39 ( +1 | -1 ) French DefenseI am interested in playing the French Defense as black. Would this be a good opening for a beginner, like myself? Can anyone recommend any good books that will explain the concepts and ideas of the opening, without having to memorize 20 different variations? Id rather learn how to play the opening by knowing the ideas than learn how to play it by memorizing how to do it.
55 ( +1 | -1 ) Check this site out ...I always plug this site, I find it clear and interesting ...
A book I quite like for explaining concepts of the opening is Znosko-Borovsky's "How to play the chess openings". It's a little book, but it explains ideas and gives a few lines. It's probably enough to get you started.
Good luck! The French is a fun alternative for black ... but I think it's supposed to be fairly complicated. More advanced players might have other suggestions.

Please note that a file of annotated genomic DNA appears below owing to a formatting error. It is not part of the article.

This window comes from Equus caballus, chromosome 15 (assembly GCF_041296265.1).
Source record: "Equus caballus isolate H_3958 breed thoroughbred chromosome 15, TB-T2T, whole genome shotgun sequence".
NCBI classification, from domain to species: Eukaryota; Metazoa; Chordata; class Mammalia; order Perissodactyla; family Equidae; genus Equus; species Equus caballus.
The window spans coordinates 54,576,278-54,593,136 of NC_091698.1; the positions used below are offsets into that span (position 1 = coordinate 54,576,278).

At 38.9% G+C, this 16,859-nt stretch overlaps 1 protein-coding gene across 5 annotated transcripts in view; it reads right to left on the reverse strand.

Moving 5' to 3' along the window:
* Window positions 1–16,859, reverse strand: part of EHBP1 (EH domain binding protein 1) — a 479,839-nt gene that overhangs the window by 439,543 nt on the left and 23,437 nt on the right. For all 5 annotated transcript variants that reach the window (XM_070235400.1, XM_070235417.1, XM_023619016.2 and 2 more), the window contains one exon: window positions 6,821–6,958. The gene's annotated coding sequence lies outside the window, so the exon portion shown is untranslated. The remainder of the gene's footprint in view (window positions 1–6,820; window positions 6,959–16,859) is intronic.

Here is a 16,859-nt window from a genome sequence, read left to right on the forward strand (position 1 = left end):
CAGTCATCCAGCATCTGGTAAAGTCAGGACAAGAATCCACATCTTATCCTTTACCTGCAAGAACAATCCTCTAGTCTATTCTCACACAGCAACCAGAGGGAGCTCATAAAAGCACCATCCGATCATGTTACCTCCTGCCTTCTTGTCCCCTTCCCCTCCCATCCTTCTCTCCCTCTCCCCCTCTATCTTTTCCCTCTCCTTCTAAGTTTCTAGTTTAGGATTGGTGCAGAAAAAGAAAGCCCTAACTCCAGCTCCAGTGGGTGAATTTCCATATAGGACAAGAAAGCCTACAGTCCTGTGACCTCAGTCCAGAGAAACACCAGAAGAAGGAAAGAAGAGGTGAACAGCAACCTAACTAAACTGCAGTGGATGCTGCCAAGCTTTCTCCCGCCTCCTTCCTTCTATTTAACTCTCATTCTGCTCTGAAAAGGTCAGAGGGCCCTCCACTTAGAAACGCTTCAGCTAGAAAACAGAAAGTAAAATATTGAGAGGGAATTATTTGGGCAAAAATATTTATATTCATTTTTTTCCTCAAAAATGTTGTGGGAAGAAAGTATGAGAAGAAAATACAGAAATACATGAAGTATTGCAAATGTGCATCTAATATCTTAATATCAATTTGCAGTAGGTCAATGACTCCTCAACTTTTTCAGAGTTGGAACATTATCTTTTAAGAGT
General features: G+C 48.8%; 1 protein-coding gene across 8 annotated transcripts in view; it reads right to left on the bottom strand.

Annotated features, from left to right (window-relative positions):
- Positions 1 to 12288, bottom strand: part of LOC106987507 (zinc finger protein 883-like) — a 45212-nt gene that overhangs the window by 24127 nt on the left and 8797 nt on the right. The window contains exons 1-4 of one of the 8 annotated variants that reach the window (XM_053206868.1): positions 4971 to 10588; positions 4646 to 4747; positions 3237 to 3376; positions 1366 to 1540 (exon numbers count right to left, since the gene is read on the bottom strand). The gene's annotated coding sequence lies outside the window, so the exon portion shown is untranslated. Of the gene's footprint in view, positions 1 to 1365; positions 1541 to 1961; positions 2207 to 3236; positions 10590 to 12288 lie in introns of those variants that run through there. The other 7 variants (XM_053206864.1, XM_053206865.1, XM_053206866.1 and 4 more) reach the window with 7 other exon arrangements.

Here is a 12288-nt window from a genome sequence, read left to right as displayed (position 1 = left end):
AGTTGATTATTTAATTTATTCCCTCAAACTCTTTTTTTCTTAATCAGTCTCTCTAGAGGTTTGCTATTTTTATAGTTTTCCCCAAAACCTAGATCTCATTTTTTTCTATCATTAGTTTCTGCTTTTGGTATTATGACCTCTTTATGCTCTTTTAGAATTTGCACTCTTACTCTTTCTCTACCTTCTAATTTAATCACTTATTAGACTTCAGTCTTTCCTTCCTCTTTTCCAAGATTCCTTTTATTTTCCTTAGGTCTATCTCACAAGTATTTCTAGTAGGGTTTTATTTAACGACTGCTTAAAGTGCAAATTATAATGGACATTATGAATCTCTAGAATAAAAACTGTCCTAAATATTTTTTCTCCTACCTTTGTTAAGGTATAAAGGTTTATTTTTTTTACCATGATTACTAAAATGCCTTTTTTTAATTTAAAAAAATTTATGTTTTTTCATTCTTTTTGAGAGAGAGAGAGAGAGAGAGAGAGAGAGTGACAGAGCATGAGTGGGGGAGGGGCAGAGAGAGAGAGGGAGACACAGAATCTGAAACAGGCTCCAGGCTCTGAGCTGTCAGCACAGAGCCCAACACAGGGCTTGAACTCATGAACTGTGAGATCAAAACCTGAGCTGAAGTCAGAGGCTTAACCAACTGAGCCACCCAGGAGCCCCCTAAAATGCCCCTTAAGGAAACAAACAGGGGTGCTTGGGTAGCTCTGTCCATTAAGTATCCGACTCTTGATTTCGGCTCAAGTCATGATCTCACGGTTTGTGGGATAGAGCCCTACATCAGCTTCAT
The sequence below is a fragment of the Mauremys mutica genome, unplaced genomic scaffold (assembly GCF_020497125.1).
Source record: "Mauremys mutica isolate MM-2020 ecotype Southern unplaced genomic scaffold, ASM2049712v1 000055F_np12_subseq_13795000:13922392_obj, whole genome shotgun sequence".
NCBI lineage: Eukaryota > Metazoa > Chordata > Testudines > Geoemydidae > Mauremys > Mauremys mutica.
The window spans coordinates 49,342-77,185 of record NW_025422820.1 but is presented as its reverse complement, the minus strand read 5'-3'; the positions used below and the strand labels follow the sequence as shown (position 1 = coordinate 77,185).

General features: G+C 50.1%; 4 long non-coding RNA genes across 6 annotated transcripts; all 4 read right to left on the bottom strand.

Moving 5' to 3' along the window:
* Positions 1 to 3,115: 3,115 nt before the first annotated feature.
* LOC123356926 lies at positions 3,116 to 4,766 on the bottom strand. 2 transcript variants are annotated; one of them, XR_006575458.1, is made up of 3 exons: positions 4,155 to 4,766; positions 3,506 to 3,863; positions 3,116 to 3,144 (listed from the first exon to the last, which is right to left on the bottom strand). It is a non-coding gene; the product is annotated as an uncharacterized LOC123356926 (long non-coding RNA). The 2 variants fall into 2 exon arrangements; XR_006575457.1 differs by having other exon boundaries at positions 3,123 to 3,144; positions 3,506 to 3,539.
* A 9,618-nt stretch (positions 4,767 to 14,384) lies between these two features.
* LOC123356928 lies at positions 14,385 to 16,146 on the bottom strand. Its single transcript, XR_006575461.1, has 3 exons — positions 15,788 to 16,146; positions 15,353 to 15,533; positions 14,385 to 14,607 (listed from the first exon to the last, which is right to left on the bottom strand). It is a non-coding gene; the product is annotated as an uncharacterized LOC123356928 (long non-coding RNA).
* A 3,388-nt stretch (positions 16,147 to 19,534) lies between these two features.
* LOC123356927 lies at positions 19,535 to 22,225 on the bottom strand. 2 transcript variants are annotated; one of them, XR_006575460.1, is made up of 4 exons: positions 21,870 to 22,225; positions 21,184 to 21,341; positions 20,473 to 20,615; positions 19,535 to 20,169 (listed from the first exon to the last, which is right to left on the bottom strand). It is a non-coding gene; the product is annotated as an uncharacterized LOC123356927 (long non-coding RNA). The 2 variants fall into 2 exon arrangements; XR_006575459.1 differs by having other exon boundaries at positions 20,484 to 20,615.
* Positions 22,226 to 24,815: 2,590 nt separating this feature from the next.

18 ( +1 | -1 ) Easy French?Against the French, I often play 1. e4 e6, 2. d4 d5, 3. Nd2, The Tarrasch line. Many people do not know how to handle it. Against those who like open games, be prepared for such lines.
109 ( +1 | -1 ) It's as good a defense as any other, and the French does tend to highlight some important aspects of position play (pawn structure issues, good/bad minor pieces) and very solid. I've been frustrated more than once holding the White pieces by French players who able to hold the position against viscious attacks and counterattack, and draw positions that were clearly inferior.
Though I don't play the French as Black, I've thumbed through Watson's "Play the French" as it has always garnered praise, and it's not a bad book at all. It's certainly enough to get you started.
There is going to be some memorization work involved, so you may wish to consider holding off opening study in favor of improving other aspects of your game; up to you. Sharp variations in the French such as the Poisoned Pawn in the Winawer, the Alekhine-Chatard Attack, and the McCutcheon Variation in the Classical revolve to a large degree around concrete variations rather than general principles, although of course some generic French Defense principles apply to some extent.